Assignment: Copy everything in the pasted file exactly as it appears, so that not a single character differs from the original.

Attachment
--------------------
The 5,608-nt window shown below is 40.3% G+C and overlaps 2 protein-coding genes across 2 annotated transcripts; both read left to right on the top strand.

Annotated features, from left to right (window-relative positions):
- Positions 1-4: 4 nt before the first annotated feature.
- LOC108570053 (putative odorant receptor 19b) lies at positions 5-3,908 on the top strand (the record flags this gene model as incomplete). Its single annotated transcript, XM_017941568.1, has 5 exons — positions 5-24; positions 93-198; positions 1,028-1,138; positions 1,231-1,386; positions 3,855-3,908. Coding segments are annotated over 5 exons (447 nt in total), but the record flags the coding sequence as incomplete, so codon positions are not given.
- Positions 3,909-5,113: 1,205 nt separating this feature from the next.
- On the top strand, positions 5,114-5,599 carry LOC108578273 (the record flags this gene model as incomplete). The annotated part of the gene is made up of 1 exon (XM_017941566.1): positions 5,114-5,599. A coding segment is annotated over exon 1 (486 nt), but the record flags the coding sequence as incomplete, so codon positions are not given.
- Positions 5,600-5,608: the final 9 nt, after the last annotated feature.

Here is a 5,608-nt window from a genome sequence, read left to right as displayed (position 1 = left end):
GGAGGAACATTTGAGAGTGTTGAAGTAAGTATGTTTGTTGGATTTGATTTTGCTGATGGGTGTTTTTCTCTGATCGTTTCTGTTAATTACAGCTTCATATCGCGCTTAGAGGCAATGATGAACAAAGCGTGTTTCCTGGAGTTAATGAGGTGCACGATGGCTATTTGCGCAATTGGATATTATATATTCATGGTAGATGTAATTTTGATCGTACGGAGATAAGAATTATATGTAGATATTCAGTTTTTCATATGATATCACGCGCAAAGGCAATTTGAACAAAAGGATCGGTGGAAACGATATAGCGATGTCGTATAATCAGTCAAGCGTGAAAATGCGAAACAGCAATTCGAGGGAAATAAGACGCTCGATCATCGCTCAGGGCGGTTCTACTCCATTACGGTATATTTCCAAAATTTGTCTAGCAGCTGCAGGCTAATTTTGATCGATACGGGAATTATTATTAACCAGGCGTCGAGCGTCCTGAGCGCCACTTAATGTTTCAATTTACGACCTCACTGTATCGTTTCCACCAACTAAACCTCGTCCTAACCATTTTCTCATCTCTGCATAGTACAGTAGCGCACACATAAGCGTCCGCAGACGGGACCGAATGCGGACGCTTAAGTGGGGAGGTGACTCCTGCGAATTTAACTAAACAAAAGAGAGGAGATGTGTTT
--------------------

The 5,608-nt window shown below is 40.3% G+C and overlaps 2 protein-coding genes across 2 annotated transcripts; both read left to right on the top strand.

Annotated features, from left to right (window-relative positions):
- Positions 1-4: 4 nt before the first annotated feature.
- LOC108570053 (putative odorant receptor 19b) lies at positions 5-3,908 on the top strand (the record flags this gene model as incomplete). Its single annotated transcript, XM_017941568.1, has 5 exons — positions 5-24; positions 93-198; positions 1,028-1,138; positions 1,231-1,386; positions 3,855-3,908. Coding segments are annotated over 5 exons (447 nt in total), but the record flags the coding sequence as incomplete, so codon positions are not given.
- Positions 3,909-5,113: 1,205 nt separating this feature from the next.
- On the top strand, positions 5,114-5,599 carry LOC108578273 (the record flags this gene model as incomplete). The annotated part of the gene is made up of 1 exon (XM_017941566.1): positions 5,114-5,599. A coding segment is annotated over exon 1 (486 nt), but the record flags the coding sequence as incomplete, so codon positions are not given.
- Positions 5,600-5,608: the final 9 nt, after the last annotated feature.

Here is a 5,608-nt window from a genome sequence, read left to right as displayed (position 1 = left end):
GGAGGAACATTTGAGAGTGTTGAAGTAAGTATGTTTGTTGGATTTGATTTTGCTGATGGGTGTTTTTCTCTGATCGTTTCTGTTAATTACAGCTTCATATCGCGCTTAGAGGCAATGATGAACAAAGCGTGTTTCCTGGAGTTAATGAGGTGCACGATGGCTATTTGCGCAATTGGATATTATATATTCATGGTAGATGTAATTTTGATCGTACGGAGATAAGAATTATATGTAGATATTCAGTTTTTCATATGATATCACGCGCAAAGGCAATTTGAACAAAAGGATCGGTGGAAACGATATAGCGATGTCGTATAATCAGTCAAGCGTGAAAATGCGAAACAGCAATTCGAGGGAAATAAGACGCTCGATCATCGCTCAGGGCGGTTCTACTCCATTACGGTATATTTCCAAAATTTGTCTAGCAGCTGCAGGCTAATTTTGATCGATACGGGAATTATTATTAACCAGGCGTCGAGCGTCCTGAGCGCCACTTAATGTTTCAATTTACGACCTCACTGTATCGTTTCCACCAACTAAACCTCGTCCTAACCATTTTCTCATCTCTGCATAGTACAGTAGCGCACACATAAGCGTCCGCAGACGGGACCGAATGCGGACGCTTAAGTGGGGAGGTGACTCCTGCGAATTTAACTAAACAAAAGAGAGGAGATGTGTTT